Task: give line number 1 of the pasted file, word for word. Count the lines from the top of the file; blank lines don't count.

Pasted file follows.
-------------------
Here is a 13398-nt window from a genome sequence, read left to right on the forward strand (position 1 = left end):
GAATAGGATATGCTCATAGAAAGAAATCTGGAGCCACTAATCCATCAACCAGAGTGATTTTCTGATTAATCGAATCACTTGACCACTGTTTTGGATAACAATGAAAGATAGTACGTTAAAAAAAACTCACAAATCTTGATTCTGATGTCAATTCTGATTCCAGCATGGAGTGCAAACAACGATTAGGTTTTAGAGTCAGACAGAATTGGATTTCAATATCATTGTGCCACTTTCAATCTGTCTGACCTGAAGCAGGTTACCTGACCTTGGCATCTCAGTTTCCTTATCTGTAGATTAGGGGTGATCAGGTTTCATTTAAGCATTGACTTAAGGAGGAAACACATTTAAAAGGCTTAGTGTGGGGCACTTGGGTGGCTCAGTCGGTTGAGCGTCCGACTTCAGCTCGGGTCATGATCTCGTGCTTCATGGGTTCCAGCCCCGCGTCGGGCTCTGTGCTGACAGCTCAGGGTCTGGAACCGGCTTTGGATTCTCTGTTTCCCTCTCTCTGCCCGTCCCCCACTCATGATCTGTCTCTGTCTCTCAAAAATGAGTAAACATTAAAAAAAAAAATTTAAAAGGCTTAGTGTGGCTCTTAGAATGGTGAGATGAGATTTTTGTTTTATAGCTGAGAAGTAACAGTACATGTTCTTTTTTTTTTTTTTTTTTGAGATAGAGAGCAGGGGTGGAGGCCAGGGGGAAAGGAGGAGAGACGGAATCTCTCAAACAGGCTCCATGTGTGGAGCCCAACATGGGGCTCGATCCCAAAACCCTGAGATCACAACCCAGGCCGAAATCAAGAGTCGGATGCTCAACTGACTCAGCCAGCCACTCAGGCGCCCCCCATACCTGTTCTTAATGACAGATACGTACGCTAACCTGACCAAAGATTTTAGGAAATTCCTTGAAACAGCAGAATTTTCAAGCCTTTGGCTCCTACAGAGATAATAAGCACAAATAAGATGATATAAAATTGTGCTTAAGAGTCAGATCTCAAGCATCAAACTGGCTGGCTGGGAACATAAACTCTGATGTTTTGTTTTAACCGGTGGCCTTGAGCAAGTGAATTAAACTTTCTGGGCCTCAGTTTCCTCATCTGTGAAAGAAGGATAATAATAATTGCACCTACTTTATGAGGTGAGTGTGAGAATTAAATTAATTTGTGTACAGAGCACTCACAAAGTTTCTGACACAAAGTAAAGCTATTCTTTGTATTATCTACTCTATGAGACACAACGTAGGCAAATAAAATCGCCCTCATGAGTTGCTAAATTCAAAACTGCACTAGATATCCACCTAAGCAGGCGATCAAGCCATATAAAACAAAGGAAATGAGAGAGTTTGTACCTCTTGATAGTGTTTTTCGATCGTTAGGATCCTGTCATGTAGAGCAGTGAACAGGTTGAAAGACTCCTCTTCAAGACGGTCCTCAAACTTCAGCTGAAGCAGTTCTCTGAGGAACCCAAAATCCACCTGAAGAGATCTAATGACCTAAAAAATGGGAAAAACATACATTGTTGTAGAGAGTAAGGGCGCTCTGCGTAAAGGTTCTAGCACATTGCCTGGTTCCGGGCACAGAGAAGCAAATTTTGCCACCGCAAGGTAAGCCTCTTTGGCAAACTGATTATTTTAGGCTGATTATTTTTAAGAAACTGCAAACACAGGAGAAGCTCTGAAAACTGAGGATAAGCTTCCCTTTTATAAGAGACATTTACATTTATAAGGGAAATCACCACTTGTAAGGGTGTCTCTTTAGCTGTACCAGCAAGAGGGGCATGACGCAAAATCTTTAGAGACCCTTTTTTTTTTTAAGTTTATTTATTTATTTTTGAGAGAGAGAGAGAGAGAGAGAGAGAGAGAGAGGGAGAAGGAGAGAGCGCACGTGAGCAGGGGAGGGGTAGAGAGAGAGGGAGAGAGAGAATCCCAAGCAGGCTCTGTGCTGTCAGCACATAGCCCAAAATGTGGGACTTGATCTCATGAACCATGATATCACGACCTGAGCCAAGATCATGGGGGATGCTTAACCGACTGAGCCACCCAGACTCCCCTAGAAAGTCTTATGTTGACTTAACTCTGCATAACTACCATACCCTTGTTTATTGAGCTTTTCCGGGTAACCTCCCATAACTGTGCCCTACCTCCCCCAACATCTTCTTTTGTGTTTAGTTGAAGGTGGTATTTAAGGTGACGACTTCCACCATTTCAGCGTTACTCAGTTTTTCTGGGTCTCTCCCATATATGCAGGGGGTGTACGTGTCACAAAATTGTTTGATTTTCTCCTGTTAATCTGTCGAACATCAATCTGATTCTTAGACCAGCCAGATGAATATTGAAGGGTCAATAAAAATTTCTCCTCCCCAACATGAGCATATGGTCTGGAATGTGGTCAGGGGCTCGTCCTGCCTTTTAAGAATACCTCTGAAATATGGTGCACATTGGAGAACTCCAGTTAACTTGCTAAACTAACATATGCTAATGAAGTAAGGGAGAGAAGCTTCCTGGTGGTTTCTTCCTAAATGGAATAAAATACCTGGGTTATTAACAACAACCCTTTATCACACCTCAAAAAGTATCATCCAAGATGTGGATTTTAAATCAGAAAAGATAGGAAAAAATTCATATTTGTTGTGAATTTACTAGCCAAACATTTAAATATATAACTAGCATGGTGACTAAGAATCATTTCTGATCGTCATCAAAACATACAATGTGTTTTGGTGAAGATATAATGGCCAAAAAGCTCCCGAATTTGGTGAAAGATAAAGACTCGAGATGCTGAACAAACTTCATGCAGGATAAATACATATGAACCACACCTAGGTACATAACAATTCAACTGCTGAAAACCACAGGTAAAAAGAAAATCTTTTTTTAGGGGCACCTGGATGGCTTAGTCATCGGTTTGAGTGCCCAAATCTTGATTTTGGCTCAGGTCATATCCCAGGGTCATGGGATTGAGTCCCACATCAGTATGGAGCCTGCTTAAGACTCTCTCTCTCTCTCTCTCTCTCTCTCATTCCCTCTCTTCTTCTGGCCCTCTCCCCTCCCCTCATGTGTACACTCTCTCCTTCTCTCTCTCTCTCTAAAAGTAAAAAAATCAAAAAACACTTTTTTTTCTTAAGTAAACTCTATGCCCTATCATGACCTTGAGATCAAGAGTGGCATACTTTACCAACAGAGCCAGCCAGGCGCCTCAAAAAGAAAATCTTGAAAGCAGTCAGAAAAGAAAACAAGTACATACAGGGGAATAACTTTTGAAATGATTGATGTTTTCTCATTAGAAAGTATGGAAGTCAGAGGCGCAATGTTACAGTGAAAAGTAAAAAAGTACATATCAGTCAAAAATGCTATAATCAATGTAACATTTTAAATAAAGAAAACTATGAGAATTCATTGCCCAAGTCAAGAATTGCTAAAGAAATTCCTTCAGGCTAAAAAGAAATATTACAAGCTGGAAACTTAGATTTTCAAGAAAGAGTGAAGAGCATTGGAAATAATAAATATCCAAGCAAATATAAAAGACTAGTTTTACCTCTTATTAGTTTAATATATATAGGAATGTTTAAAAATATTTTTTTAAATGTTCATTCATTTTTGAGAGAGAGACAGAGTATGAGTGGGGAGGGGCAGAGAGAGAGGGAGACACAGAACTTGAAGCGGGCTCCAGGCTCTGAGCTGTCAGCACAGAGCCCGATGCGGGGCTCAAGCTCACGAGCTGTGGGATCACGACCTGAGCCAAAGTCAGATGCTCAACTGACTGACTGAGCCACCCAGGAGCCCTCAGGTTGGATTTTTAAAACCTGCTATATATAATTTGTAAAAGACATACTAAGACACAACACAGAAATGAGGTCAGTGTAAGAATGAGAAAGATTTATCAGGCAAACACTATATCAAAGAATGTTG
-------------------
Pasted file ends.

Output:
Here is a 13398-nt window from a genome sequence, read left to right on the forward strand (position 1 = left end):